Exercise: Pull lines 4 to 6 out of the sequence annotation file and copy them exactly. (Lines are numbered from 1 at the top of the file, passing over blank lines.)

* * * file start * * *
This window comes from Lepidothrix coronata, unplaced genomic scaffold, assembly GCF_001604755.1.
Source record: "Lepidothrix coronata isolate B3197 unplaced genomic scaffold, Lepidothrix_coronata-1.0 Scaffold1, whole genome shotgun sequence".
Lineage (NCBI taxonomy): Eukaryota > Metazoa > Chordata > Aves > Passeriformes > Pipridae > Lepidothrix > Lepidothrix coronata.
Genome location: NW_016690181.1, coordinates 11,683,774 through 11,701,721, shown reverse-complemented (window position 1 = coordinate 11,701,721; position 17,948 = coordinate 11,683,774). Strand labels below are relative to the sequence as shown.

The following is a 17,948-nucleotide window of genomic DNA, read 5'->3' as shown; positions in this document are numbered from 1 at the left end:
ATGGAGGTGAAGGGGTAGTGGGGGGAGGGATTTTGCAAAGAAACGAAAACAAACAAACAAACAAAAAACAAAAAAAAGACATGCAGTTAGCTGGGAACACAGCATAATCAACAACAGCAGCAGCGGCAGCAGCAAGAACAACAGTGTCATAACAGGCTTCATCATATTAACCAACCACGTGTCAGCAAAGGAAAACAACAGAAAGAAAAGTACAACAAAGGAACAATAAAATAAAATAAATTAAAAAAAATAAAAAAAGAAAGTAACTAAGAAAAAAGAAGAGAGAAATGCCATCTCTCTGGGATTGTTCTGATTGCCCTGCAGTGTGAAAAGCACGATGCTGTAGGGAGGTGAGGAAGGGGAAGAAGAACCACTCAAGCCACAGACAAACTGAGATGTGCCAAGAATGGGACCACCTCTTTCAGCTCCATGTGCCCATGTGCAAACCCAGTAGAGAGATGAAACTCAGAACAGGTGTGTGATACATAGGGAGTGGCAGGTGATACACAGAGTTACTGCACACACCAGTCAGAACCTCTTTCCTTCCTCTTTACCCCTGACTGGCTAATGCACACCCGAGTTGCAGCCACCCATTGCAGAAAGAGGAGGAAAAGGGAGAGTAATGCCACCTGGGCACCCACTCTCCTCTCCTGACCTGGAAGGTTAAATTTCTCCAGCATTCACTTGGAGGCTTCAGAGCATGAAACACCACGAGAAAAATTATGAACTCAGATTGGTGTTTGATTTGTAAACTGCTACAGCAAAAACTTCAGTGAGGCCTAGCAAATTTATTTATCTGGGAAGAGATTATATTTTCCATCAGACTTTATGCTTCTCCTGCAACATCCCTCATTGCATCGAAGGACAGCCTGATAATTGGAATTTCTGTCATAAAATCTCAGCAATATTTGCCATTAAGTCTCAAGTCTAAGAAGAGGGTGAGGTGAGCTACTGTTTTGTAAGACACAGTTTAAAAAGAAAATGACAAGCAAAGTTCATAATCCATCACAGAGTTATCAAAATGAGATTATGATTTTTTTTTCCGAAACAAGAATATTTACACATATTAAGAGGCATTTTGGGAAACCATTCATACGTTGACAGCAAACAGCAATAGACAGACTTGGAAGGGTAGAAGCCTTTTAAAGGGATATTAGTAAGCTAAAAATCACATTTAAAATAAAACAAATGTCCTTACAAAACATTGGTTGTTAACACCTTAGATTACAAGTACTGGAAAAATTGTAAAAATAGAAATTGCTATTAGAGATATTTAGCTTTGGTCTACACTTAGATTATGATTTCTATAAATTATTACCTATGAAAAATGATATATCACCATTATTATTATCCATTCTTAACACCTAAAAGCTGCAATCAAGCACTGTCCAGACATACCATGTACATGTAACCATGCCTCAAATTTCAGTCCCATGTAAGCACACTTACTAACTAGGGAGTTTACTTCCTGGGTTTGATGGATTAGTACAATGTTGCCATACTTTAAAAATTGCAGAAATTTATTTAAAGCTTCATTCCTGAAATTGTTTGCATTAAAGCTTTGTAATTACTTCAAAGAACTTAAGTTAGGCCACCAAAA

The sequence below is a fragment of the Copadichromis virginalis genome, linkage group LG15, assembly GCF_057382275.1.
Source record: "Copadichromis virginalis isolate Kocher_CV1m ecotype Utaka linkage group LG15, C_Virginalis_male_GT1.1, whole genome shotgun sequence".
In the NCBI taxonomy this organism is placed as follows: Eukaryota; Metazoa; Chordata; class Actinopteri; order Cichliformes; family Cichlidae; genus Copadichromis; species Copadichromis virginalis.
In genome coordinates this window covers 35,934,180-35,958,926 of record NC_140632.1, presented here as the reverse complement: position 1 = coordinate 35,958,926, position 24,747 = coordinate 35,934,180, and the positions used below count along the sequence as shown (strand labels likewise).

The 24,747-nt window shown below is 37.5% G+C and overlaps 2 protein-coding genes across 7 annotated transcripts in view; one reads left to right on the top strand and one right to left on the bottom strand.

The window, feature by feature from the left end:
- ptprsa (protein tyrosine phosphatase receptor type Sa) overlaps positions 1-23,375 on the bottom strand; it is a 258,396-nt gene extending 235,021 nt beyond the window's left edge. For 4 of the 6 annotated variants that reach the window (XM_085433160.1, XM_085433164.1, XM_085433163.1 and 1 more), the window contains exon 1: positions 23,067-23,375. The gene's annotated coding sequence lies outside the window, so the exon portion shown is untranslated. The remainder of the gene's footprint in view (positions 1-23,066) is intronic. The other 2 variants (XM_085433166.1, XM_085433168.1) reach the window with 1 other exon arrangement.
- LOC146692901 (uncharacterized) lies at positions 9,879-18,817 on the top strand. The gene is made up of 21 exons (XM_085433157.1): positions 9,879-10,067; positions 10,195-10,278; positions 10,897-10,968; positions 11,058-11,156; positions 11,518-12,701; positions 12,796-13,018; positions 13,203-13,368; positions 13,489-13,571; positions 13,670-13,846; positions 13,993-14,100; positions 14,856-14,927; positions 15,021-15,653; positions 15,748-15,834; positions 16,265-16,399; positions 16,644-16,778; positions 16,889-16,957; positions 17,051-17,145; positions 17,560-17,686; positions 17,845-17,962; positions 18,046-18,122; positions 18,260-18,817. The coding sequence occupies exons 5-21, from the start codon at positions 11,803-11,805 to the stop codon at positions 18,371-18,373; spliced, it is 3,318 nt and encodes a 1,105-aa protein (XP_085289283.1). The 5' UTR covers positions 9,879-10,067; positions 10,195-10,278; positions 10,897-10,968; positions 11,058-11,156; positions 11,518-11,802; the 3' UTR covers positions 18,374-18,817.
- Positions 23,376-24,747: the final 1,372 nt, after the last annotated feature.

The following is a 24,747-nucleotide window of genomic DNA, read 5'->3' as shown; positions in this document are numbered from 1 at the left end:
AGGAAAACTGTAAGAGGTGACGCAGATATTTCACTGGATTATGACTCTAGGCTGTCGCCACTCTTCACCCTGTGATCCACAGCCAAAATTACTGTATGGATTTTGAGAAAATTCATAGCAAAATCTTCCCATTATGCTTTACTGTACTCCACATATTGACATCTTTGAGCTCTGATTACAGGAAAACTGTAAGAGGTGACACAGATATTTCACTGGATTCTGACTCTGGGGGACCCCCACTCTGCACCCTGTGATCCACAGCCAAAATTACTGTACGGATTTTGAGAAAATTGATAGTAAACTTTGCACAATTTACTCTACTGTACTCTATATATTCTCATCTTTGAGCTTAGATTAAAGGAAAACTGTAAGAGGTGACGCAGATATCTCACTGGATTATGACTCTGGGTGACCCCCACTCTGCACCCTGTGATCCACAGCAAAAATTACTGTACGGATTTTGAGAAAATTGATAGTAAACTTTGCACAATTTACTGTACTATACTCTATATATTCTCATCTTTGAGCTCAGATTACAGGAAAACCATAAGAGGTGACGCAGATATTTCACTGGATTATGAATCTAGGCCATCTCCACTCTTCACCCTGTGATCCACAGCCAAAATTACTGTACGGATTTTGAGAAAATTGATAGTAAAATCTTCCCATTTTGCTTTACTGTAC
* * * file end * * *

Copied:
Genome location: NW_016690181.1, coordinates 11,683,774 through 11,701,721, shown reverse-complemented (window position 1 = coordinate 11,701,721; position 17,948 = coordinate 11,683,774). Strand labels below are relative to the sequence as shown.

The following is a 17,948-nucleotide window of genomic DNA, read 5'->3' as shown; positions in this document are numbered from 1 at the left end:
ATGGAGGTGAAGGGGTAGTGGGGGGAGGGATTTTGCAAAGAAACGAAAACAAACAAACAAACAAAAAACAAAAAAAAGACATGCAGTTAGCTGGGAACACAGCATAATCAACAACAGCAGCAGCGGCAGCAGCAAGAACAACAGTGTCATAACAGGCTTCATCATATTAACCAACCACGTGTCAGCAAAGGAAAACAACAGAAAGAAAAGTACAACAAAGGAACAATAAAATAAAATAAATTAAAAAAAATAAAAAAAGAAAGTAACTAAGAAAAAAGAAGAGAGAAATGCCATCTCTCTGGGATTGTTCTGATTGCCCTGCAGTGTGAAAAGCACGATGCTGTAGGGAGGTGAGGAAGGGGAAGAAGAACCACTCAAGCCACAGACAAACTGAGATGTGCCAAGAATGGGACCACCTCTTTCAGCTCCATGTGCCCATGTGCAAACCCAGTAGAGAGATGAAACTCAGAACAGGTGTGTGATACATAGGGAGTGGCAGGTGATACACAGAGTTACTGCACACACCAGTCAGAACCTCTTTCCTTCCTCTTTACCCCTGACTGGCTAATGCACACCCGAGTTGCAGCCACCCATTGCAGAAAGAGGAGGAAAAGGGAGAGTAATGCCACCTGGGCACCCACTCTCCTCTCCTGACCTGGAAGGTTAAATTTCTCCAGCATTCACTTGGAGGCTTCAGAGCATGAAACACCACGAGAAAAATTATGAACTCAGATTGGTGTTTGATTTGTAAACTGCTACAGCAAAAACTTCAGTGAGGCCTAGCAAATTTATTTATCTGGGAAGAGATTATATTTTCCATCAGACTTTATGCTTCTCCTGCAACATCCCTCATTGCATCGAAGGACAGCCTGATAATTGGAATTTCTGTCATAAAATCTCAGCAATATTTGCCATTAAGTCTCAAGTCTAAGAAGAGGGTGAGGTGAGCTACTGTTTTGTAAGACACAGTTTAAAAAGAAAATGACAAGCAAAGTTCATAATCCATCACAGAGTTATCAAAATGAGATTATGATTTTTTTTTCCGAAACAAGAATATTTACACATATTAAGAGGCATTTTGGGAAACCATTCATACGTTGACAGCAAACAGCAATAGACAGACTTGGAAGGGTAGAAGCCTTTTAAAGGGATATTAGTAAGCTAAAAATCACATTTAAAATAAAACAAATGTCCTTACAAAACATTGGTTGTTAACACCTTAGATTACAAGTACTGGAAAAATTGTAAAAATAGAAATTGCTATTAGAGATATTTAGCTTTGGTCTACACTTAGATTATGATTTCTATAAATTATTACCTATGAAAAATGATATATCACCATTATTATTATCCATTCTTAACACCTAAAAGCTGCAATCAAGCACTGTCCAGACATACCATGTACATGTAACCATGCCTCAAATTTCAGTCCCATGTAAGCACACTTACTAACTAGGGAGTTTACTTCCTGGGTTTGATGGATTAGTACAATGTTGCCATACTTTAAAAATTGCAGAAATTTATTTAAAGCTTCATTCCTGAAATTGTTTGCATTAAAGCTTTGTAATTACTTCAAAGAACTTAAGTTAGGCCACCAAAA